Devika P. Madalli
Biswanath Dutta and Devika P. Madalli are both based at Department of Documentation Research and Training Centre, Indian Statistical Institute, Bangalore, India.
Abdullah, M.S., Benest, I., Evans, A. and Kimble, C. (2002), “Knowledge modeling techniques for developing knowledge management systems”, 3rd European Conference on Knowledge Management, Trinity College, Dublin, pp. 7-28.
Davenport, T.H. (1994), “Saving IT’s soul: human centered information management”, Harvard Business Review, Vol. 72 No. 2, pp. 119-131.
Davenport, T.H. and Prusak, L. (2000), Working Knowledge: How Organization Manage What They Know, Harvard Business School Press, Boston, MA.
Dutta, B. and Madalli, D.P. (Ed.) (2013), Proceedings of International Conference on Knowledge Modelling and Knowledge Management, Indian Statistical Institute, Bangalore, p. 184.
Gupta, J. and Sharma, S. (2004), Creating Knowledge Based Organizations, Idea Group Publishing, Boston, MA.
Kingston, J. and Macintosh, A. (2000), “Knowledge management through multi-perspective modeling: representing and distributing organizational memory”, Knowledge-Based Systems, Vol. 13 Nos 2/3, pp. 121-131.
Snowden, D. (2002), “Complex acts of knowing – paradox and descriptive self awareness”, Journal of Knowledge Management, Vol. 6 No. 2, pp. 100-111.
About the authors
Biswanath Dutta is an Assistant Professor at the Documentation Research and Training Centre, Indian Statistical Institute, Bangalore, India, and a Courtesy Professor at the University of Trento, Italy. In 2010, he received his PhD in Library and Information Science from University of Pune and the work carried out at Indian Statistical Institute, Bangalore. He was a post-doctoral fellow at the University of Trento from 2009-2012 and has been a Research Assistant in Dalhousie University, Halifax, Canada. He has published around 30 scientific papers. He actively participated in the LivingKnowledge European Union-funded research project. Currently, he is actively involved in India–Trento Programme for Advanced Research (ITPAR III) project. His present research interests are in the areas of ontology modelling, knowledge organization and representation, knowledge management, digital library and semantic web. Biswanath Dutta is the corresponding author and can be contacted at: mailto:firstname.lastname@example.org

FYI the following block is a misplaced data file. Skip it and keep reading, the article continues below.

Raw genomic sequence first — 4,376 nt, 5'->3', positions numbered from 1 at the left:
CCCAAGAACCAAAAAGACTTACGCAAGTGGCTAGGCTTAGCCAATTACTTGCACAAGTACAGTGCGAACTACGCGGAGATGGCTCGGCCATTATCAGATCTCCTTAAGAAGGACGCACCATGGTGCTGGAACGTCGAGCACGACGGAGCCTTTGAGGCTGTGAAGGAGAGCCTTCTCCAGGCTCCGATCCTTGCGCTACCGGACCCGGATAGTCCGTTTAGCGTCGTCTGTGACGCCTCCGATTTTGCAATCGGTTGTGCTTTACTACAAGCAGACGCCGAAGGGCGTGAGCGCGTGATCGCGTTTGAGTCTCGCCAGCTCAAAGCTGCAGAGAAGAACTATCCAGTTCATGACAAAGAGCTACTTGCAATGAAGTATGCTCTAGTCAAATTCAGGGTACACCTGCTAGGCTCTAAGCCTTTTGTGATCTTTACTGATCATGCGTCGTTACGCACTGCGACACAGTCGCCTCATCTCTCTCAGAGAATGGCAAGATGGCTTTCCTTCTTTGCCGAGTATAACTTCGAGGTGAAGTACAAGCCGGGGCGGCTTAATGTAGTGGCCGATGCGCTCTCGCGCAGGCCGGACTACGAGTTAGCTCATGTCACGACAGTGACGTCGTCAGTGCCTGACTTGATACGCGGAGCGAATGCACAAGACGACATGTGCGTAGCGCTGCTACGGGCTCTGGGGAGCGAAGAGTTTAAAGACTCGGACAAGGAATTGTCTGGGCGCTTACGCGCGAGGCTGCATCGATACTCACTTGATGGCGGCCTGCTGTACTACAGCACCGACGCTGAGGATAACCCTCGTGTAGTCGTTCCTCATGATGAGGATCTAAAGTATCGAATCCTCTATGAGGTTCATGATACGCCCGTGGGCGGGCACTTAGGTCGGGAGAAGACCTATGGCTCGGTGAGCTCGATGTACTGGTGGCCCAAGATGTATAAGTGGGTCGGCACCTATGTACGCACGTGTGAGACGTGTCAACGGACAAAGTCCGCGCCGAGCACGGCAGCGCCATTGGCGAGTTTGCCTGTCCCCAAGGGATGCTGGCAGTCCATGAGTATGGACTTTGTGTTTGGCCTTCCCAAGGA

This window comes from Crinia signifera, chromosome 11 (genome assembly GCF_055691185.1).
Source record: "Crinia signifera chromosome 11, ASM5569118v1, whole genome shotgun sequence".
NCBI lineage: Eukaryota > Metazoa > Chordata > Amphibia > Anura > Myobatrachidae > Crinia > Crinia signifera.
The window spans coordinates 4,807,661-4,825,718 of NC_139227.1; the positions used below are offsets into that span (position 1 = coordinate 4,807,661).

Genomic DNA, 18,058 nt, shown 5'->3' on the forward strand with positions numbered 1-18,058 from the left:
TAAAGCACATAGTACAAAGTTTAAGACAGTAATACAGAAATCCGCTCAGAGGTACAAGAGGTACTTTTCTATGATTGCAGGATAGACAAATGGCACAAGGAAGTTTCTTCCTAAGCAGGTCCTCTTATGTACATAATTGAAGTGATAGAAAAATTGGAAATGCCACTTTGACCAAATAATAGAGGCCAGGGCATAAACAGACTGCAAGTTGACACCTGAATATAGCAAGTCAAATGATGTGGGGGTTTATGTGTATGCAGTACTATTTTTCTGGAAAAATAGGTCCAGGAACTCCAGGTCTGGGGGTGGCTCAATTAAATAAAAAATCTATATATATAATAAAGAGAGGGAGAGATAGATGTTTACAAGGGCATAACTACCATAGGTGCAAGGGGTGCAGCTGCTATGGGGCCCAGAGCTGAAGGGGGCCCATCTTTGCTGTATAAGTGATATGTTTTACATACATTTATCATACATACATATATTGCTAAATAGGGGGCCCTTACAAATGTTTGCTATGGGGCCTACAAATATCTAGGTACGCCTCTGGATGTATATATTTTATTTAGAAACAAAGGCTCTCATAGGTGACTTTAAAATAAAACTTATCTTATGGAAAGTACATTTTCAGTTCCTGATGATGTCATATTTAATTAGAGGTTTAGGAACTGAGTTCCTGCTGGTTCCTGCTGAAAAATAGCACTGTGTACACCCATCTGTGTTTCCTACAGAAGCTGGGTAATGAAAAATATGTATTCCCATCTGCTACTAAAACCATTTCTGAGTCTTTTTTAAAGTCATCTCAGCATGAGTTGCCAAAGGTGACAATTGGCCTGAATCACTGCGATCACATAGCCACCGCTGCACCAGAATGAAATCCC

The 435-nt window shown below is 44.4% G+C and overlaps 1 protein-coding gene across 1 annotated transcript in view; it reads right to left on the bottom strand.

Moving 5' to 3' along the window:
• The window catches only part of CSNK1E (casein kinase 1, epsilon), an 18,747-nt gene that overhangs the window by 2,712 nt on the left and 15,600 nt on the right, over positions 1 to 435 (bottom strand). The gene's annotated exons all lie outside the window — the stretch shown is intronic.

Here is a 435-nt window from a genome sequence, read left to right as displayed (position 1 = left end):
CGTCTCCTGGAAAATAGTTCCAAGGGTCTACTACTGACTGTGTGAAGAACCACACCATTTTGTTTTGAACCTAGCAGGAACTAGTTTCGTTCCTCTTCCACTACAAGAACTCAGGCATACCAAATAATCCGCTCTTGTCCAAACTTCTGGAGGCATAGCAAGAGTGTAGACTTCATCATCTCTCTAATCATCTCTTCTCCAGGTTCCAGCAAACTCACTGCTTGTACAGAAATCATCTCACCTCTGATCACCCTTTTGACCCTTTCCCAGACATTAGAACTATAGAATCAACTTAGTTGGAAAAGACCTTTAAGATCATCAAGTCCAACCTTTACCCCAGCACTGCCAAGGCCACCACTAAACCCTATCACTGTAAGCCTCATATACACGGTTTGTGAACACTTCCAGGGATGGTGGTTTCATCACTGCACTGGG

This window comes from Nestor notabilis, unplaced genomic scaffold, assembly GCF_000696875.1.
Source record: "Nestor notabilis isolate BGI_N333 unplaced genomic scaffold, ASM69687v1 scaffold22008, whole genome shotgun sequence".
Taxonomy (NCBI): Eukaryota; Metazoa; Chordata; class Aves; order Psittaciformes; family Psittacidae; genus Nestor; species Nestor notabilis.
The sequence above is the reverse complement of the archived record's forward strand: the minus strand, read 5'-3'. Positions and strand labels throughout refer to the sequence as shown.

Devika P. Madalli is an Associate Professor at DRTC, Indian Statistical Institute, Bangalore, and an adjunct faculty at DISI, University of Trento, Italy. She is on the advisory board of Universal Decimal Classification and a Co-Chair of the interest group on Agricultural Data at the Research Data Alliance. She has participated in European Union-funded project including LivingKnowledge, AgInfra and worked as a consultant to UNESCO and UNFAO. She has contributed to UNESCO’s Global Open Access Portal. Dr Madalli’s interest is in the areas of knowledge organization and application of facetization in information systems, information infrastructure, digital libraries, semantic web technologies, faceted ontologies and multilingual information services.